Who Uses That?

As the year wraps up I’m going over unpublished drafts of posts.  Came across this one from September that hints at (or at least resonates with) the posts on “infermation.

In our bathroom stands a toothbrush stand and in that toothbrush stand stands a gum stimulator.  It is/was mine, but I rarely use it.  It’s basically abandoned property — to the point that I sometimes look at it and wonder whose it is.

I was looking at it today and had a “take the role of the other” moment.  I wondered what other members of my household made of the gum stimulator.  I felt pretty sure that they (OK, I’m talking about one person in particular, so “she”) took it to be mine;  she knows it as “Dan’s gum stimulator.”  There is no way she can detect the change in the object’s status — the fact that it’s become an abandoned artifact, that I look at it and don’t know whose it is (but at some level I remember because I haven’t yet thought it was hers)  — because if it is used, or rather when it was used, it was used in private.  Her access to the object is the same as it ever was: “not mine, only one other person routinely uses this bathroom, must be his.”).

This started me thinking about the general category of things that are in plain sight, but about which one has no direct, experience based knowledge of who uses them or what they are used for because they are used by whoever it is that uses them out of our purview.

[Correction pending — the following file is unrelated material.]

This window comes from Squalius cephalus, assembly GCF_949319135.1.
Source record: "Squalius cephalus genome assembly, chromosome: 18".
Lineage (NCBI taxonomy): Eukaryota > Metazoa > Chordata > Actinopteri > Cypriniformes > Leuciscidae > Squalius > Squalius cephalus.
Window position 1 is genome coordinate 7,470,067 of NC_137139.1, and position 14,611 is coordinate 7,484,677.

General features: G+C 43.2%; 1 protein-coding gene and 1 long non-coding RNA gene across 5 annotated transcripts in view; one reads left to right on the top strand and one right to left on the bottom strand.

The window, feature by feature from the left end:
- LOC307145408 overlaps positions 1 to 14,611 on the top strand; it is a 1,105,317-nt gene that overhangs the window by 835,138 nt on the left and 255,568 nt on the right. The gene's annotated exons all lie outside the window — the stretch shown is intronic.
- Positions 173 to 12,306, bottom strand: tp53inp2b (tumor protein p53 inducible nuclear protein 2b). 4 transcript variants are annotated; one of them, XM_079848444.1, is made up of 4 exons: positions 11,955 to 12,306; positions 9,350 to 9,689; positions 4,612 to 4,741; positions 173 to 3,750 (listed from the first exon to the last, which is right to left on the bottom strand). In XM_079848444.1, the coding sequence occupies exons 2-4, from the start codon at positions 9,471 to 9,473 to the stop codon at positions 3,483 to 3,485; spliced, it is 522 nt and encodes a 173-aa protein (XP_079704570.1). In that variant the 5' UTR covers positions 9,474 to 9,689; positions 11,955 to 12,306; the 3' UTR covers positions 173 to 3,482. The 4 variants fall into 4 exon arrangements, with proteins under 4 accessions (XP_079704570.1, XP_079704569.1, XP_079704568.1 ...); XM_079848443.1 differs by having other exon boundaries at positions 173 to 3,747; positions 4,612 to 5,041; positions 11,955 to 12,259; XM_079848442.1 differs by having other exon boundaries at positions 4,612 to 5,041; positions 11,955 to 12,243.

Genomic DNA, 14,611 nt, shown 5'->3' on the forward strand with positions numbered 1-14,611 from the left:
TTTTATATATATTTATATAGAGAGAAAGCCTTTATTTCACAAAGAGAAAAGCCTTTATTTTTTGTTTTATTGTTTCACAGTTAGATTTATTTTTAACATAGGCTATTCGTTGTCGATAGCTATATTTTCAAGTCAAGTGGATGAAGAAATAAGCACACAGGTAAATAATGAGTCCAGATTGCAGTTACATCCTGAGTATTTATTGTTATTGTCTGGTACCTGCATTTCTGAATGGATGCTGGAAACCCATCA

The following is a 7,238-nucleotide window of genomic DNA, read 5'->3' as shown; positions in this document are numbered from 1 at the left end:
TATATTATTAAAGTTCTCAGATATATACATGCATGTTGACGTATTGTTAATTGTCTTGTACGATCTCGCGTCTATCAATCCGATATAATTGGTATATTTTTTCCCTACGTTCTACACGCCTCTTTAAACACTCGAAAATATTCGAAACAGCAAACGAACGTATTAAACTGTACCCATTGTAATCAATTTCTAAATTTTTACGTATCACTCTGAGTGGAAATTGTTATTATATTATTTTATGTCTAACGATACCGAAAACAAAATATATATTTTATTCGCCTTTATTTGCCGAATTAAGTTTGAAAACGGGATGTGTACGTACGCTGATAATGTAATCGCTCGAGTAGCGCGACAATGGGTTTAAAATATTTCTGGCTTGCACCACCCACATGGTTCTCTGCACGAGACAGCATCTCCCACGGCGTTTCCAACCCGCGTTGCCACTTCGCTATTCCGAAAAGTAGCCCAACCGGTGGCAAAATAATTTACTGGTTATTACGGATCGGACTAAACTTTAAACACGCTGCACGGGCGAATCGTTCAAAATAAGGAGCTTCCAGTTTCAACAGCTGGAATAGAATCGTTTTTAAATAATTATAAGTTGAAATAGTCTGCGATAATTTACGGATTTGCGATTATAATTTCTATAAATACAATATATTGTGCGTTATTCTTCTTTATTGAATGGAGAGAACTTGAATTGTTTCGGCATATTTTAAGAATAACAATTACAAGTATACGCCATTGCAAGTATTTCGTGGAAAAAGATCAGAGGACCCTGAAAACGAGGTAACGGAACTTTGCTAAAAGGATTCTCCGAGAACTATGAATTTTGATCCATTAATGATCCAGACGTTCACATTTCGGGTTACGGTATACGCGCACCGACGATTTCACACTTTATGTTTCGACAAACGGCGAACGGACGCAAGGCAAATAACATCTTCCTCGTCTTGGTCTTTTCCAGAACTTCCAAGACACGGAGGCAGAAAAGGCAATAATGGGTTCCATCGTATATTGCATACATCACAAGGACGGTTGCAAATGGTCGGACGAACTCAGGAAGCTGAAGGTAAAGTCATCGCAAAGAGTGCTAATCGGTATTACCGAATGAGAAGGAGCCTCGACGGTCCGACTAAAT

Those keyboxes at various locations in office buildings.  The number tags on utility poles.  Spray painted numbers on streets.  

This brings up a series of related socio-epistemological categories.  Equipment that’s used out of sight and generally kept out of sight, is closely related to the above.  Perhaps we need a distinction between the mysterious (stuff that you just don’t know who uses it how for what) about which one could become curious, but usually does not, and stuff that you presume is used by particular others for perhaps known purposes (though, in fact, like my gum stimulator it might be used for nothing by no one).  Then there are the things that I know are yours but I have no idea what you do with them (tools, perhaps) and am just comfortably ignorant.  Another category might be things that are superficially shared but that embody some of the secret side of the other.  And so on.

The point, I think, is related to Simmel’s observation that one can never know the other entirely.  That’s one of his a prioris of the human social condition.  This extends to objects which we know (or suspect) to be objectifications of subjectivity (made by, used by, related to) without fully grasping the subjectivity they embody.


Author: Dan Ryan

I'm currently an Academic Program Director at MinervaProject.com. I've been a professor at University of Toronto, University of Southern California, and Mills College teaching things like human centered design, computational thinking, modeling for policy sciences, and social theory. I'm driven by the desire to figure out how to teach twice as many twice as well twice as easily.

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